The UK Justice and Security Bill 2012-2013: Using secrecy to legitimize the securitization of the law

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Title: The UK Justice and Security Bill 2012-2013: Using secrecy to legitimize the securitization of the law
Author(s): Pope, MRG
Item Type: Journal Article
Abstract: The Justice and Security Act of 2013 provides for closed hearings in civil cases involving security sensitive information. The author argues that the UK Government successfully created and reinforced the authority of secretive sources to ensure the Bill was passed. Such authoritative sources promoted imaginaries of a future attack but also the need to respect legal principles that protected members of ‘our’ community. The dynamics between these imaginaries and principles led to the passing of the Bill in its final form – approving closed procedures in court, but removing inquests and issues of the ‘public interest’ from the Bill. Moreover, deliberation of the Bill was represented as negotiated and rational, thereby providing the final Act with legitimacy in elite fields. This research outlines how secrecy may not only be an end-goal of securitization moves, but reference to secret intelligence can also be integral to the justification of these moves.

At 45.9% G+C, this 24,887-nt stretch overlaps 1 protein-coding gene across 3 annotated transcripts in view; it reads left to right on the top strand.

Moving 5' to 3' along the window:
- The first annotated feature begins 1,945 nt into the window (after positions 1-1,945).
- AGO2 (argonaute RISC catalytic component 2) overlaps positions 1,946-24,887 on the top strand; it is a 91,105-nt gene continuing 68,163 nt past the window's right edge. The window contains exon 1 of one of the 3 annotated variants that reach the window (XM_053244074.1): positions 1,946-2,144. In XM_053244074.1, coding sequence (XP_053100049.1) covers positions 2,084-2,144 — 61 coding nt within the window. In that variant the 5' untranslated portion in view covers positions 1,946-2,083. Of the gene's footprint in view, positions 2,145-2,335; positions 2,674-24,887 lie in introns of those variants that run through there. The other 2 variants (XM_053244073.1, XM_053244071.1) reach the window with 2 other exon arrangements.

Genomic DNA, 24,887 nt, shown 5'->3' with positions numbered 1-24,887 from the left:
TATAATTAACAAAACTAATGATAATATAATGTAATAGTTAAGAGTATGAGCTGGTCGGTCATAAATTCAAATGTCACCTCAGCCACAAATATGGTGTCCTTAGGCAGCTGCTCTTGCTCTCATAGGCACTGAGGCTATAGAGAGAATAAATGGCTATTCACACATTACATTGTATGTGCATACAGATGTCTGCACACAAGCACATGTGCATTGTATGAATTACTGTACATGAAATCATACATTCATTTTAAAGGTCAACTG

Publication Date: 20-Jul-2017
Date of Acceptance: 6-Jul-2016
URI: http://hdl.handle.net/10044/1/50876
DOI: https://dx.doi.org/10.1177/1750635217721135
ISSN: 1750-6352
Publisher: SAGE Publications
Journal / Book Title: Media, War and Conflict
Copyright Statement: © Sage 2017. The final publication is available via Sage at https://dx.doi.org/10.1177/1750635217721135
Keywords: 2001 Communication And Media Studies
1903 Journalism And Professional Writing
Publication Status: Published online
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